1 in 8 Canadian women will develop breast cancer during their lifetime.  It is the second most common cancer in Canada.  Risk factors include:

  • Aging
  • Family history
  • BRCA gene mutation
  • Reproductive status (eg. Late menopause)
  • Hormone exposure (eg. Estrogen)
  • Alcohol intake
  • Physical inactivity

There are some risk factors we can’t change but there are some that we can be mindful of to try to adjust to protect against breast cancer:

  1. Avoid alcohol or if you cannot avoid alcohol stay within Canada’s Guidance on Alcohol and Health: https://www.ccsa.ca/canadas-guidance-alcohol-and-health
  2. Eat a variety of foods which will ensure you get the nutrients you need each day. Variety means including different meat and alternatives, milk and milk alternatives, whole grains and vegetables and fruit at each meal.  There are some studies that suggest a diet high in vegetables and fruit and low in red meat and processed meats may help reduce risk.
  3. A low-fat diet may decrease your risk of breast cancer.
  4. For women who choose to, breastfeeding may reduce your risk of breast cancer.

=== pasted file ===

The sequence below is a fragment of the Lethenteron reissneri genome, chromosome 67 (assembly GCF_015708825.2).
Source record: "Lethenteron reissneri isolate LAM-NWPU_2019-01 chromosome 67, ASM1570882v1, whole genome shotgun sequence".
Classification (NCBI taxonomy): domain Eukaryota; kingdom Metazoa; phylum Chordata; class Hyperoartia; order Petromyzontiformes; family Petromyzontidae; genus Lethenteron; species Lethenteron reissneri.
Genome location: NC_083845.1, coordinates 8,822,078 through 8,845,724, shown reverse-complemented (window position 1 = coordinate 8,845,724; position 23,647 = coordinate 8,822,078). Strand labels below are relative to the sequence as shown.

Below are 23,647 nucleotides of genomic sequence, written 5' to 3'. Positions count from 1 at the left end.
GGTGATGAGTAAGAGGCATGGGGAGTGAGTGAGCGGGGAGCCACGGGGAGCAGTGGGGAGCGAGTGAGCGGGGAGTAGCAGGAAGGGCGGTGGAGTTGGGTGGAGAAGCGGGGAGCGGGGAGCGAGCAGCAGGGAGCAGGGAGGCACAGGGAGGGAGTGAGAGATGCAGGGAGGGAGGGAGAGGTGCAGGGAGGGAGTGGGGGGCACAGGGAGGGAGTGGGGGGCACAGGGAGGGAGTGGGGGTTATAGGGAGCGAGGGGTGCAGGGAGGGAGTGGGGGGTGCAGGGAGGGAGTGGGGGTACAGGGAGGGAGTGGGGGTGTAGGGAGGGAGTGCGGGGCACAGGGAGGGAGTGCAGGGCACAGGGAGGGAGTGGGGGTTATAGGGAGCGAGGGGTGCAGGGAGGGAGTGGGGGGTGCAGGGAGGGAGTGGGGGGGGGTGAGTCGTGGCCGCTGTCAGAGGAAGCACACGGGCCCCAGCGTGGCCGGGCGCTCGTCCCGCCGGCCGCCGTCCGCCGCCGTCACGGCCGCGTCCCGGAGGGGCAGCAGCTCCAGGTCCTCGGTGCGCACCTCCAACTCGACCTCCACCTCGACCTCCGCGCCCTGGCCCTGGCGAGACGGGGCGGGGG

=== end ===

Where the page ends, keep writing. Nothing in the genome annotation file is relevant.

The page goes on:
At this time there is no research that has identified a specific food that can lower risk and there is no specific vitamin or mineral supplement that is recommended.

One of the questions with regards to food is whether soy foods are safe. The confusion comes from the fact that soy foods contain a nutrient called phytoestrogen.  Phytoestrogen is not the same as female estrogen.  Soy foods do not contain estrogen.   Soy food examples include tofu, soymilk, edamame and tempeh.  Research has shown that women and breast cancer survivors can safely eats these foods and not increase their risk of breast cancer or recurrence.  Soy foods may even decrease the risk of recurrence in women with a history of the disease.  It is suggested to choose whole soy foods rather than in supplements or protein powders as the effect of soy in supplements is less understood.

For more information on healthy eating, book an appt with the GNPLC Dietitian at 705-722-1581.